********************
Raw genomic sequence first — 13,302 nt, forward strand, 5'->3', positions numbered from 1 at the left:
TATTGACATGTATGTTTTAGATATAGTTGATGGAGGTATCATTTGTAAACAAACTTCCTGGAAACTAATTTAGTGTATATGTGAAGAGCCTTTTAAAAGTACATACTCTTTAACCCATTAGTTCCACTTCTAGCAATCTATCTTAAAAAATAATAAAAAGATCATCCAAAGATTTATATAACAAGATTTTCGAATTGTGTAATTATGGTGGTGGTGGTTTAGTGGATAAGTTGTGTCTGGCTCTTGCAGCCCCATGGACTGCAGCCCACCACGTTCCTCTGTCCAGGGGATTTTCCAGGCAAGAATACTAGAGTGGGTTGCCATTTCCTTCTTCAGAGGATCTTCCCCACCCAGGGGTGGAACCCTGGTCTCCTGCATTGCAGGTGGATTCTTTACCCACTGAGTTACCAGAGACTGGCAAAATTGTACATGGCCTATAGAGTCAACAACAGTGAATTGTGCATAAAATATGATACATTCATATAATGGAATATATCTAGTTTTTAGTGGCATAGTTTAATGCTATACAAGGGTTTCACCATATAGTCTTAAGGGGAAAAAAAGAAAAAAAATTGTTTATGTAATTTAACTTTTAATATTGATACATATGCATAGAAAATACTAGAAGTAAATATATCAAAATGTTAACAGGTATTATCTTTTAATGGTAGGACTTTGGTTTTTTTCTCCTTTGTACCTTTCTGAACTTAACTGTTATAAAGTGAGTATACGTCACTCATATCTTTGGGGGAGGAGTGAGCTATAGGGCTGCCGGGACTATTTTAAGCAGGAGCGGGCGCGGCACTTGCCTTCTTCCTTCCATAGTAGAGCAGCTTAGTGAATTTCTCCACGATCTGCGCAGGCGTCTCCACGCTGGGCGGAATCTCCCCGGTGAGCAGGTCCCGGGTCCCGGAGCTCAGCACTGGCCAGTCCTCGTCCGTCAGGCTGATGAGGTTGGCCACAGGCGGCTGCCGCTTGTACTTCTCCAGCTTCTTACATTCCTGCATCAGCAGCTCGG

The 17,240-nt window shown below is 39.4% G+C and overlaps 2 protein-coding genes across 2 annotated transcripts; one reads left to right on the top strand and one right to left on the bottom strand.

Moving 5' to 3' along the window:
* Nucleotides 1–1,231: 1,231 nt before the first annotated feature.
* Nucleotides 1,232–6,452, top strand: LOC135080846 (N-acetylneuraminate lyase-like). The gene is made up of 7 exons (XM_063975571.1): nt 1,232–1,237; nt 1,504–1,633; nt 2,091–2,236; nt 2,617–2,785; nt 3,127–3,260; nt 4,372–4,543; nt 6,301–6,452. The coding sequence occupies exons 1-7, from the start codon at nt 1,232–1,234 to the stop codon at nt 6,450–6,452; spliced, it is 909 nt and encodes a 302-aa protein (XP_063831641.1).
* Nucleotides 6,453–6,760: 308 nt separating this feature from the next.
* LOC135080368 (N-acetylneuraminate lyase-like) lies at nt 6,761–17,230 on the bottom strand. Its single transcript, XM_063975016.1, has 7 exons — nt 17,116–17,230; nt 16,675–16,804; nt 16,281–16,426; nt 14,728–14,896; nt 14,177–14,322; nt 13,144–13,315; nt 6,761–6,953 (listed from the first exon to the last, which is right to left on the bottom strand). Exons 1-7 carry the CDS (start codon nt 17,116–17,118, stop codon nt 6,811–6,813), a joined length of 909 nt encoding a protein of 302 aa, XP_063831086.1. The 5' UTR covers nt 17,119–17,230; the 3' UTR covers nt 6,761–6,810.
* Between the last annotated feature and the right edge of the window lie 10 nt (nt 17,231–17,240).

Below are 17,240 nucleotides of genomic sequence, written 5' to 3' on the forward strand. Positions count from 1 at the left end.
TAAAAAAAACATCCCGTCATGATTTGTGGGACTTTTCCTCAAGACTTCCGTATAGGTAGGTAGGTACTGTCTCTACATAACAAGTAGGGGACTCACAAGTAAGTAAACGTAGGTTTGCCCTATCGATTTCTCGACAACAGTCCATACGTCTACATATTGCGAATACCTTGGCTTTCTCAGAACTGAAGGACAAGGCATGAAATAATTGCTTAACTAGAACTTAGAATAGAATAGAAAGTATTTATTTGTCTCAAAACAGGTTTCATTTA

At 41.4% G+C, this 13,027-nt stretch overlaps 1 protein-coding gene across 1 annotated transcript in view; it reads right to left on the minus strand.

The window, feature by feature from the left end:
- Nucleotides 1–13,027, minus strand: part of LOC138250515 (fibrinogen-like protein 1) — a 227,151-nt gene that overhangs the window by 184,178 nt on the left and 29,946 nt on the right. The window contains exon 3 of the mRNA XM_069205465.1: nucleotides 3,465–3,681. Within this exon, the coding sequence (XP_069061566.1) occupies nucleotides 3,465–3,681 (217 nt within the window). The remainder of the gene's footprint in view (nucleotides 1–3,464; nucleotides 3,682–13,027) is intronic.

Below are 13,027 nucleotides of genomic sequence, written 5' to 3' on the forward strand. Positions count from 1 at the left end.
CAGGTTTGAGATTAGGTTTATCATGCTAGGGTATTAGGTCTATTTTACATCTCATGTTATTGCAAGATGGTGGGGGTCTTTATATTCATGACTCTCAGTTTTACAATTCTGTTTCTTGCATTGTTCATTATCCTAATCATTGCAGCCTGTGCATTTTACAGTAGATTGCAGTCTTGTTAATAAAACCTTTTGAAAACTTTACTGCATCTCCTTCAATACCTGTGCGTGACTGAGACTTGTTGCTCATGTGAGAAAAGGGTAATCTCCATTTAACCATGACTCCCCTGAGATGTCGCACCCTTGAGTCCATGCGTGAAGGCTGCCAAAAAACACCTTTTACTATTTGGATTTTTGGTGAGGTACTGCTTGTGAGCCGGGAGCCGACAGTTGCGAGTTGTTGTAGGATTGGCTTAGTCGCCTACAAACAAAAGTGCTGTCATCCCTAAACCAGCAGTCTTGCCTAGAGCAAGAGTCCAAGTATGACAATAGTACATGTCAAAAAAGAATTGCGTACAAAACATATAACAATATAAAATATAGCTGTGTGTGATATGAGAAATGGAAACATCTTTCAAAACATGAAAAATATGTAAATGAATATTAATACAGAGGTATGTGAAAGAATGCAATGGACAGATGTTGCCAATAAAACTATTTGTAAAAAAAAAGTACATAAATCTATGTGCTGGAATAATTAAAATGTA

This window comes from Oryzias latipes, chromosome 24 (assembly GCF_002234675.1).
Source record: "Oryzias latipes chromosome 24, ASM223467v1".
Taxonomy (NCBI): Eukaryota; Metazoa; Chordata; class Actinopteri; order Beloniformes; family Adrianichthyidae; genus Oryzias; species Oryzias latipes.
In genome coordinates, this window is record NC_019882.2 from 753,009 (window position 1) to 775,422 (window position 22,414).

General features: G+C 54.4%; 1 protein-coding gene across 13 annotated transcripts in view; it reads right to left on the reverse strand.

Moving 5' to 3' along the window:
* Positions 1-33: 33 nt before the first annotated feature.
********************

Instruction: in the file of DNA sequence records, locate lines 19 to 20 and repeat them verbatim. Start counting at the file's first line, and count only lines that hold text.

Taxonomy (NCBI): Eukaryota; Metazoa; Chordata; class Actinopteri; order Beloniformes; family Adrianichthyidae; genus Oryzias; species Oryzias latipes.
In genome coordinates, this window is record NC_019882.2 from 753,009 (window position 1) to 775,422 (window position 22,414).